Humboldt's Travels and Discoveries in South America

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J.W. Parker, 1840 - 278 pages

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Page 115 - These yellowish and livid eels, resembling large aquatic serpents, swim on the surface of the water, and crowd under the bellies of the horses and mules. A contest between animals of so different an organization presents a very striking spectacle.
Page 95 - American oak, and the fruit, from the kernel of which, first dried in the sun, the butter is prepared by boiling the kernel in water, has somewhat the appearance of a Spanish olive. The kernel is enveloped in a sweet pulp, under a thin green rind ; and the butter produced from it, besides the advantage of its keeping the whole year without salt, is whiter, firmer, and to my palate of a richer flavour than the best butter I ever tasted made of cow's milk.
Page 143 - They attach great importance to certain forms of the body ; and a mother would be accused of culpable indifference toward her children, if she did not employ artificial means, to shape the calf of the leg after the fashion of the country. As none of our Indians of Apure understood the Caribbee language, we could obtain no information from the Cacique of Panama respecting the encampments, that are made at this season in several islands of the Oroonoko for collecting turtles
Page 116 - It is natural that the effect felt by the horses should be more powerful than that produced upon man by the touch of the same fish at only one of his extremities. The horses are probably not killed, but only stunned. They are drowned from the impossibility of rising amid the prolonged struggle between the other horses and the eels. We...
Page 96 - Its branches appear dead and dried, but when the trunk is pierced, there flows from it a sweet and nourishing milk. It is at the rising of the sun, that this vegetable fountain is most abundant. The blacks and natives are then seen hastening from all quarters, furnished with large bowls to receive the milk, which grows yellow, and thickens at its surface.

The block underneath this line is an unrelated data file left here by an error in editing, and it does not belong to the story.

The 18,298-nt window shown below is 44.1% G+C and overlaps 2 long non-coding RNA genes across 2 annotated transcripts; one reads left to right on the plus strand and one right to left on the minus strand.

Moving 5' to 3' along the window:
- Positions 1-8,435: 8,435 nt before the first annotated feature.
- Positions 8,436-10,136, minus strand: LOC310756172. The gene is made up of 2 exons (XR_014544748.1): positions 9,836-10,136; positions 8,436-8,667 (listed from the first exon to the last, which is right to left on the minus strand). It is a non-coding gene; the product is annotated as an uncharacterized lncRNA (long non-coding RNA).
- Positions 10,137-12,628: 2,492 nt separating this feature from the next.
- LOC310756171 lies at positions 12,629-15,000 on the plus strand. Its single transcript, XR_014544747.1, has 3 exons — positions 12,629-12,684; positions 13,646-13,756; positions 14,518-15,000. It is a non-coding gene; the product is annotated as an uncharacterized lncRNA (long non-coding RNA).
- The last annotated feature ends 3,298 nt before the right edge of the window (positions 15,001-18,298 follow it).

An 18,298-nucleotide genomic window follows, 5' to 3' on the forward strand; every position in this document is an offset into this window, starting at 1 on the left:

Page 211 - It was the rainy season, and the night was profoundly dark. Forests till then believed to be impenetrable separated the mission of Javita from that of San Fernando, which was twenty-five leagues distant in a straight line.
Page 74 - Nine-tenths of the fine town of Caraccas were entirely destroyed. The walls of the houses that were not thrown down, as those of the street San Juan, near the Capuchin Hospital, were cracked in such a manner that it was impossible to run the risk of inhabiting them.
Page 211 - She succeeded by the help of her teeth in breaking them entirely ; disappeared during the night; and at the fourth rising sun was seen at the mission of San Fernando, hovering around the hut where her children were confined. ' What that woman performed,' added the missionary who gave us this sad narrative, ' the most robust Indian would not have ventured to undertake.
Page 74 - TH».CHTT. so great in the churches, that nearly three or four thousand persons were crushed by the fall of their vaulted roofs. The explosion was stronger towards the north, in that part of the town situate nearest the mountain of Avila, and the Silla.
Page 157 - These are so many voices proclaiming to us, that all nature breathes ; and that, under a thousand different forms, life is diffused throughout the cracked and dusty soil, as well as in the bosom of the waters, and in the air that circulates around us.

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